How Long Do Synthetic Reeds Last?

Single reed players are constantly looking for a better reed. It takes diligence and patience to work with cane reeds. With numerous synthetic reeds currently on the market, you may be thinking of trying them out. A common question is, how long do they actually last?.

Depending on the brand and the amount of playing , synthetic reeds generally last from 6 to 8 months before they become too soft. This makes them a good economical choice compared to cane reeds. Synthetic reeds are typically more consistent than natural reeds, and offer a very decent tone.

A growing number of woodwind musicians are turning away from traditional cane reeds in favor of synthetic reeds. Many players use both, switching back and forth depending on the situation.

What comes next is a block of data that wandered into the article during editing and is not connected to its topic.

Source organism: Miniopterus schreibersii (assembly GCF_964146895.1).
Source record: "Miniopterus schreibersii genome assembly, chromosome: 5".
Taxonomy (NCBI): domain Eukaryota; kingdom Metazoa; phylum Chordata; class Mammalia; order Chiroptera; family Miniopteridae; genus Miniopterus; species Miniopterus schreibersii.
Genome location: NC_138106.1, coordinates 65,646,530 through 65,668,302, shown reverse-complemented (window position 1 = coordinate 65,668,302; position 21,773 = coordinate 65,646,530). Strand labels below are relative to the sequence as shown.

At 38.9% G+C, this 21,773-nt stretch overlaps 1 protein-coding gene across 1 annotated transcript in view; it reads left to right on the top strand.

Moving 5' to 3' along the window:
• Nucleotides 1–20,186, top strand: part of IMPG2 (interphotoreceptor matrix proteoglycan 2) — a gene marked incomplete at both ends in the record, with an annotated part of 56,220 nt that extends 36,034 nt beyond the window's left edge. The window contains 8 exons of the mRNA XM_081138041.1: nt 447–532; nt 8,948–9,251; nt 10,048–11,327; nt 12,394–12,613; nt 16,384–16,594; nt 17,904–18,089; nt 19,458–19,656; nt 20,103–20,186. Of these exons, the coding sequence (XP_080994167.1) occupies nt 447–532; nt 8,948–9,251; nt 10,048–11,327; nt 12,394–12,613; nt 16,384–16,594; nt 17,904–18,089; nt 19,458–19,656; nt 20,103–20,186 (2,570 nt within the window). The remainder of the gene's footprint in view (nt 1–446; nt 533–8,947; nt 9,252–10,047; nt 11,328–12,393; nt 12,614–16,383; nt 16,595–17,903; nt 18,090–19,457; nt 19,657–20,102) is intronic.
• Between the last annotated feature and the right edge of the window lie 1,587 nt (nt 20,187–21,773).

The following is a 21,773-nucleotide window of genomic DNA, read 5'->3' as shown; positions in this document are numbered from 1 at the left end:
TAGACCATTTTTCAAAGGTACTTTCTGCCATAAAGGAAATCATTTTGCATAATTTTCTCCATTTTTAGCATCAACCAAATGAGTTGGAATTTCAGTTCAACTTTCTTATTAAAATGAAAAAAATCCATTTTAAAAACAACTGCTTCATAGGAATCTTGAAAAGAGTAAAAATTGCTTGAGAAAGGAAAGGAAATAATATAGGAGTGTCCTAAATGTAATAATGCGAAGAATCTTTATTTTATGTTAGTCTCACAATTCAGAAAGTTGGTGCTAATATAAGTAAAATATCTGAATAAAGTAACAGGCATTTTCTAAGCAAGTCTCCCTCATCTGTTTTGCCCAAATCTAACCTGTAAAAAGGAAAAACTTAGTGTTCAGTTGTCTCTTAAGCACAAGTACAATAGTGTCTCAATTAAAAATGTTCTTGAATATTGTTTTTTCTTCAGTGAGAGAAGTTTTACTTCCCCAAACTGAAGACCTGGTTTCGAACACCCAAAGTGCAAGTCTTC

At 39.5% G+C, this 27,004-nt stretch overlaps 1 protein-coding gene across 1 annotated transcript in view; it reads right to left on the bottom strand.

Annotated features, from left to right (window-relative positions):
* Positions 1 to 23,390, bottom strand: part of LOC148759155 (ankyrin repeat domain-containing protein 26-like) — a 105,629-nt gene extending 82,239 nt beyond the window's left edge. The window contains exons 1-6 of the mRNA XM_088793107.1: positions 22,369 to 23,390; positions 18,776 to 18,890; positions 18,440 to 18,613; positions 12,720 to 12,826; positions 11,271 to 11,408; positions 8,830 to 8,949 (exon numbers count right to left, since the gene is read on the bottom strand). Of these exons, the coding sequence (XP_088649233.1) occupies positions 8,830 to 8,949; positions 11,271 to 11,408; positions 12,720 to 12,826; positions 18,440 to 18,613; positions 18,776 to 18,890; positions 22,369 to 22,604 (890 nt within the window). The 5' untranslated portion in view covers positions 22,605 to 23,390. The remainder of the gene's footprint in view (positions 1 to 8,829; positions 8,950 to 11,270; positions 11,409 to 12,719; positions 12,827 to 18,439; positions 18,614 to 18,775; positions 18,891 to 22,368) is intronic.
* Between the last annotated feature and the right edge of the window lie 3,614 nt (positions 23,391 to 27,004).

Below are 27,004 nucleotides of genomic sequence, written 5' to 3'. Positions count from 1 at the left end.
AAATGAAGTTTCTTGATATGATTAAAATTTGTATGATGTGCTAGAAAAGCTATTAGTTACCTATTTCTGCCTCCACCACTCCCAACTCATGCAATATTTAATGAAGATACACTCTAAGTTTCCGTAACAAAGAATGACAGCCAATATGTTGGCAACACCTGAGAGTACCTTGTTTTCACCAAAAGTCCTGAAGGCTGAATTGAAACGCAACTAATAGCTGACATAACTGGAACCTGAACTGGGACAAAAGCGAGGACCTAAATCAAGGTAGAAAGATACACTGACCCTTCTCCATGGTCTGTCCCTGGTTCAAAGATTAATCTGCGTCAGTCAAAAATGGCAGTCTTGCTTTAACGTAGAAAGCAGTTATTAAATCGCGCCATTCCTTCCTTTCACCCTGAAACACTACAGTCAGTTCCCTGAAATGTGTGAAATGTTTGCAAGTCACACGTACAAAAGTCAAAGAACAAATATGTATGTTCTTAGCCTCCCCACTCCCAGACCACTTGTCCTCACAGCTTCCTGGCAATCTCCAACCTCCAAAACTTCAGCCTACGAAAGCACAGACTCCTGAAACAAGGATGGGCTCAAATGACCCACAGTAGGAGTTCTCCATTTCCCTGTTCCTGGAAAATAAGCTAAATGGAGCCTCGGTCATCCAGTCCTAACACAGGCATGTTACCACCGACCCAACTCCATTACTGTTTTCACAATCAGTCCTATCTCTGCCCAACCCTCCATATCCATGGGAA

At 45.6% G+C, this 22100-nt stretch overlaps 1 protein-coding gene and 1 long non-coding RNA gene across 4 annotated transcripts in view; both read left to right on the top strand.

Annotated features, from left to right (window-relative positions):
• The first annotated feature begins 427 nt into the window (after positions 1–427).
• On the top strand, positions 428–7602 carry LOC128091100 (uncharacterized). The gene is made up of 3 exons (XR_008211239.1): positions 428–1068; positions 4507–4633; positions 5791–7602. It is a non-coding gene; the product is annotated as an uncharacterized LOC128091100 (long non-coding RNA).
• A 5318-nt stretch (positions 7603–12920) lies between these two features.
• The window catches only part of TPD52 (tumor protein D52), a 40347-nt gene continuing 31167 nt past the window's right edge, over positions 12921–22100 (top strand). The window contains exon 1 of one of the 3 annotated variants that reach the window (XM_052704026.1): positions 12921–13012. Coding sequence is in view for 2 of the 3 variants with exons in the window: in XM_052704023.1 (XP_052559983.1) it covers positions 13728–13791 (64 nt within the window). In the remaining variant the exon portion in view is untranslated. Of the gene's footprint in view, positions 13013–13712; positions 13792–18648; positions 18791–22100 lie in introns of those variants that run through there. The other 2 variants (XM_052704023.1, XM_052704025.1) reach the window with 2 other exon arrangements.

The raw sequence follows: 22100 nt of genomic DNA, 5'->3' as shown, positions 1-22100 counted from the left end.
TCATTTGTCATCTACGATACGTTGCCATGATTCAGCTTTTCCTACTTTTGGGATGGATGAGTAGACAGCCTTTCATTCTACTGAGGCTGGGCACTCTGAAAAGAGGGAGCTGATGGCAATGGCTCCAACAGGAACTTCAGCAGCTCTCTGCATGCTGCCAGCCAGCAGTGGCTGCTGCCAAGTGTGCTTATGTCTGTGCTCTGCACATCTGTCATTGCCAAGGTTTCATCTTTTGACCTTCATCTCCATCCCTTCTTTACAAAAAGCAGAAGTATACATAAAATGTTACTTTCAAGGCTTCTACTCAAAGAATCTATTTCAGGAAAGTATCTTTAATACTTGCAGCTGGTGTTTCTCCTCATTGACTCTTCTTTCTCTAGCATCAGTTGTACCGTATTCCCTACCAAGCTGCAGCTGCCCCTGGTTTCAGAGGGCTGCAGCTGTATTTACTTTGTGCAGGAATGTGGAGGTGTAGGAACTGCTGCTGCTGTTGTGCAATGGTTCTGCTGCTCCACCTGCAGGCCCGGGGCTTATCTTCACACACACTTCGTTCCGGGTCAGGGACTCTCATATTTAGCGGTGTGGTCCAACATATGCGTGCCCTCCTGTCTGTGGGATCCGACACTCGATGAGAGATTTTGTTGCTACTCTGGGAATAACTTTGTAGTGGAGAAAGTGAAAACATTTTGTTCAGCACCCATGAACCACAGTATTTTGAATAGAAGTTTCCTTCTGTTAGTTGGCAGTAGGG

In this post, I look at the lifetime of synthetic reeds, when they should be replaced, how to make them last longer, and which synthetic reeds to choose.

*This post may have affiliate links, which means I may receive commissions if you choose to purchase through links I provide (at no extra cost to you). As an Amazon Associate I earn from qualifying purchases.

How long do synthetic reeds last?

One of the best aspects of synthetic reeds is how long they last. Incredibly durable, synthetic reeds will generally last 6 months to as long as one year.

The table below shows how long some of the top synthetic reeds last on average:

ReedCostLongevity
Fibracell$17.503-5 months
Fiberreed$38.50Up to 11 months
Forestone$30.753-4 months
Légère$34.466-12 months

While the above gives you a good idea of the durability of reeds, based on player feedback, some players admit they play on their synthetic reed longer than they should, even though it has become softer. Your mileage may vary.